Feeds

Netbooks 'not just a consumer fad'

Business keen on 'em too

Internet Security Threat Report 2014

Canalys Mobility Forum Netbooks are just a fad. Punters are only buying them because they're cheap. According to market watcher Canalys, neither of these statements are true.

The company basis its claim - made in London this week at its Mobility Forum by VP Mike Welch - on around 20,000 interviews with buyers located across Europe.

Out of all those responses, Canalys found that 59 per cent of netbook buyers purchased one primarily because of its small size: 42 per cent said they bought a compact, portable machine to use outside the home; 17 per cent said the purchase was for use inside the home.

Only 15 per cent they bought a netbook becuase of its low price. Of all netbook buyers, two out of three use it in addition to another PC, Welch said.

Netbooks are three times more likely than a notebook to be used outside the home, said Welch. It's a sure sign that consumers want greater mobility, he added, and the netbook form-factor gives them that.

And it's not just consumers expressing an interest in netbook mobility. According to Canalys' end-user interviews, 52 per cent of technology specifiers in business are "interested" in deploying netbooks, or have done so already.

Like consumers, Welch said, businesspeople see the benefits of a compact computer that can be easily carried around and connected to the internet with mobile broadband, be it built in or added with a USB modem.

During October, 37 per cent of netbooks sold by carriers came with 3G embedded 3G - the remaining 63 per cent shipped with a dongle.

And business usage mandates a Microsoft operating system, yes? No, said Welch - half of those business folk who have or are keen to implement netbooks said they will use them with a browser-based UI to access online applications, or with a non-Microsoft OS.

Ironically, almost all netbooks now ship with Windows - 92 per cent of them with XP, during October 2009 - separate Canalys research found. Only two per cent of netbooks shipped through carriers mobile network operators came with Linux - and these were described by Canalys analyst Alistair Edwards as older models being sold off cheap to clear the decks.

Still, it's clear some business have understood that if they're not running specific Windows-based apps, then they can save money by avoiding the so-called Microsoft tax. The rollout of cloud-based apps can only encourage this trend. ®

Providing a secure and efficient Helpdesk

More from The Register

next story
Don't wait for that big iPad, order a NEXUS 9 instead, industry little bird says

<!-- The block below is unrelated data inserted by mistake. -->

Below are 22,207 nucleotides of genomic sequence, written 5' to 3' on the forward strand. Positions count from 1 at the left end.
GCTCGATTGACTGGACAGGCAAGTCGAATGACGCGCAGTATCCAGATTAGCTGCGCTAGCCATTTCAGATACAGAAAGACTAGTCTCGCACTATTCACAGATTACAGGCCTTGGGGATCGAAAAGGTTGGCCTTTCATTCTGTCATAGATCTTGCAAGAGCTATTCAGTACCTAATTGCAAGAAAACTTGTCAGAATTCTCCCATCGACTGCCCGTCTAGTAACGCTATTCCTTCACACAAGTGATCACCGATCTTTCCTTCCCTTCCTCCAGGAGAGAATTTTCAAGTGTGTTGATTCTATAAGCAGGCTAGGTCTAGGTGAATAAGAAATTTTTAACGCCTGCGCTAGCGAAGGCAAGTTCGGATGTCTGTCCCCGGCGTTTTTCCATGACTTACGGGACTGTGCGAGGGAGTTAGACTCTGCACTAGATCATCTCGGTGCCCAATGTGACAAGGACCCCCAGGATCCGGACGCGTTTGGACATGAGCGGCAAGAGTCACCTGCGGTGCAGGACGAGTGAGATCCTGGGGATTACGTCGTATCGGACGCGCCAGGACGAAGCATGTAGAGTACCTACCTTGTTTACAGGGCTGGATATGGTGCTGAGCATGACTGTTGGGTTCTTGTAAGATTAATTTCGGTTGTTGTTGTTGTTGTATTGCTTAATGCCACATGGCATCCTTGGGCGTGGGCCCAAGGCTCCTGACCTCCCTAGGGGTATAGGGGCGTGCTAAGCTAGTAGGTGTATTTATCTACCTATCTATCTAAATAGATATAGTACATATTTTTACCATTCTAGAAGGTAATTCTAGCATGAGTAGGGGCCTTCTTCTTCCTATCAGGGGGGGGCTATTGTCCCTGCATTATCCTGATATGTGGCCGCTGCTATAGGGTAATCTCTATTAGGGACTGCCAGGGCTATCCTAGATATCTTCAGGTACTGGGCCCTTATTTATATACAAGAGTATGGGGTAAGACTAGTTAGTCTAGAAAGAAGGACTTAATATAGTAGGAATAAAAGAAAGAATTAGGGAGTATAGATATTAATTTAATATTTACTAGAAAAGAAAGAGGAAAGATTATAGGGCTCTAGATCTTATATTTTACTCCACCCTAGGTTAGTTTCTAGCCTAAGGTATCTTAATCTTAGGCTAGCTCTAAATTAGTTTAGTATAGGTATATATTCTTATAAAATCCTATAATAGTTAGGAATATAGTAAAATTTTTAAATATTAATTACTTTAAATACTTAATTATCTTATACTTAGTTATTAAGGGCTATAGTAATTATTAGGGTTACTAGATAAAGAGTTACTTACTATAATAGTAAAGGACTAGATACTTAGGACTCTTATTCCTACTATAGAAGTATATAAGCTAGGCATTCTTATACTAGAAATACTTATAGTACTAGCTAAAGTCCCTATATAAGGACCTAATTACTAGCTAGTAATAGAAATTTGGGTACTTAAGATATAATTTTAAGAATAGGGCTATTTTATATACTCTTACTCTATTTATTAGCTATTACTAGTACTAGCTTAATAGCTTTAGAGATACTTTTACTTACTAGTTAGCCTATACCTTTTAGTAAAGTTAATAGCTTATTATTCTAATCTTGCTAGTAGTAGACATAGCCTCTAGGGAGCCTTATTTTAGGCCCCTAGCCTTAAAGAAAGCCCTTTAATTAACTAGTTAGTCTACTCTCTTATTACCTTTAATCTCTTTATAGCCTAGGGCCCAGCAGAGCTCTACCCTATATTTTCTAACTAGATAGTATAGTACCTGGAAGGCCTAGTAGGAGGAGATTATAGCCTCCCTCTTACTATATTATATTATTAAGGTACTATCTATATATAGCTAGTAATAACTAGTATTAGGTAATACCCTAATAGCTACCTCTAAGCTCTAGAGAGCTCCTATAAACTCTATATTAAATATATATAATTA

Google said to debut next big slab, Android L ahead of Apple event
Netscape Navigator - the browser that started it all - turns 20
It was 20 years ago today, Marc Andreeesen taught the band to play
A drone of one's own: Reg buyers' guide for UAV fanciers
Hardware: Check. Software: Huh? Licence: Licence...?
Jaguar Sportbrake: The chicken tikka masala of van-sized posh cars
Indian-owned Jag's latest offering curries favour with us
The Apple launch AS IT HAPPENED: Totally SERIOUS coverage, not for haters
Fandroids, Windows Phone fringe-oids – you wouldn't understand
Apple SILENCES Bose, YANKS headphones from stores
The, er, Beats go on after noise-cancelling spat
Here's your chance to buy an ancient, working APPLE ONE
Warning: Likely to cost a lot even for a Mac
Xiaomi boss snaps back at Jony Ive's iPhone rival 'theft' swipe
I'll have a handset delivered. Judge us after you try us...
prev story

Whitepapers

Forging a new future with identity relationship management
Learn about ForgeRock's next generation IRM platform and how it is designed to empower CEOS's and enterprises to engage with consumers.
Win a year’s supply of chocolate
There is no techie angle to this competition so we're not going to pretend there is, but everyone loves chocolate so who cares.
Why cloud backup?
Combining the latest advancements in disk-based backup with secure, integrated, cloud technologies offer organizations fast and assured recovery of their critical enterprise data.
High Performance for All
While HPC is not new, it has traditionally been seen as a specialist area – is it now geared up to meet more mainstream requirements?
Saudi Petroleum chooses Tegile storage solution
A storage solution that addresses company growth and performance for business-critical applications of caseware archive and search along with other key operational systems.